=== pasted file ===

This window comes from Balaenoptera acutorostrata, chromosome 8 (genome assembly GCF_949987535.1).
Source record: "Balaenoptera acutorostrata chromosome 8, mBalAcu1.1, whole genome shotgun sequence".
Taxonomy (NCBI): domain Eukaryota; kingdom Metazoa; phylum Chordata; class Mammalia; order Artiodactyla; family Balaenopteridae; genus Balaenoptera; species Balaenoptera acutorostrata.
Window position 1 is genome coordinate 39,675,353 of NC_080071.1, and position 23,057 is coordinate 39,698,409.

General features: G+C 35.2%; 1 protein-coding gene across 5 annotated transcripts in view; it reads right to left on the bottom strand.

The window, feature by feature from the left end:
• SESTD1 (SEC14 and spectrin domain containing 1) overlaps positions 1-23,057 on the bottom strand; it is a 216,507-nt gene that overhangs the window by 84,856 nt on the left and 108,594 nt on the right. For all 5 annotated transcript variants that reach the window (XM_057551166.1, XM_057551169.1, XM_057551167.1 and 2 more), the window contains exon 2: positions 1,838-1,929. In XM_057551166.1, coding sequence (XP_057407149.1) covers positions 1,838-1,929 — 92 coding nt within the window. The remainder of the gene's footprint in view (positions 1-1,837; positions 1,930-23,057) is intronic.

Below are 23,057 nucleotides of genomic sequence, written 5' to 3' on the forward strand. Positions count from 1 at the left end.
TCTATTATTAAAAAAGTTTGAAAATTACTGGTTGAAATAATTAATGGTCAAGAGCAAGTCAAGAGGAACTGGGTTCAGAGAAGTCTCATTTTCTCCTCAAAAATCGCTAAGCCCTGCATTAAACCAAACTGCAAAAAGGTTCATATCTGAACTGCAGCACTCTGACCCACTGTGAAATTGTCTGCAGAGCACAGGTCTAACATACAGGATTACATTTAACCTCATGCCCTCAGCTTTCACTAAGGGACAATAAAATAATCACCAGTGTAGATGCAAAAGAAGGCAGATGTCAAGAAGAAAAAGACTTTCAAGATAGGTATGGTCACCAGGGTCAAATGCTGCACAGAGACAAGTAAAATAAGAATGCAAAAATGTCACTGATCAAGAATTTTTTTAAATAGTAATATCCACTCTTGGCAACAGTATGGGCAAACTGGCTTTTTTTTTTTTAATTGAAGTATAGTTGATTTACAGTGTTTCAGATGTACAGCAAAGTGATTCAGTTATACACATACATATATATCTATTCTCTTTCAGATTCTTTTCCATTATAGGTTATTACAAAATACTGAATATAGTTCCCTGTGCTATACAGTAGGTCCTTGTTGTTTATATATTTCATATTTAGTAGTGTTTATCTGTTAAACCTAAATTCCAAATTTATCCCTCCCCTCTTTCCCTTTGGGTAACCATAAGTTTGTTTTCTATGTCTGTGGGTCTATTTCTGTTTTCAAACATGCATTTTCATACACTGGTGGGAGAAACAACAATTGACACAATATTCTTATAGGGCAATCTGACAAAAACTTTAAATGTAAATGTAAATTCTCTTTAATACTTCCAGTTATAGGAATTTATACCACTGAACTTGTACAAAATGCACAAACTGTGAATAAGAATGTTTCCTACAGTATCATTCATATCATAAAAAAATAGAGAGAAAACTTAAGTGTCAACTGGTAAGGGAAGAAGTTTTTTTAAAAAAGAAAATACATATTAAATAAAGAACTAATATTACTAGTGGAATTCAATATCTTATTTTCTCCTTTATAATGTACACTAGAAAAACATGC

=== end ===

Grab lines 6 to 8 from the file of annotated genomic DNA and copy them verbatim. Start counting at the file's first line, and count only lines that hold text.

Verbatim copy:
The window, feature by feature from the left end:
• SESTD1 (SEC14 and spectrin domain containing 1) overlaps positions 1-23,057 on the bottom strand; it is a 216,507-nt gene that overhangs the window by 84,856 nt on the left and 108,594 nt on the right. For all 5 annotated transcript variants that reach the window (XM_057551166.1, XM_057551169.1, XM_057551167.1 and 2 more), the window contains exon 2: positions 1,838-1,929. In XM_057551166.1, coding sequence (XP_057407149.1) covers positions 1,838-1,929 — 92 coding nt within the window. The remainder of the gene's footprint in view (positions 1-1,837; positions 1,930-23,057) is intronic.

Below are 23,057 nucleotides of genomic sequence, written 5' to 3' on the forward strand. Positions count from 1 at the left end.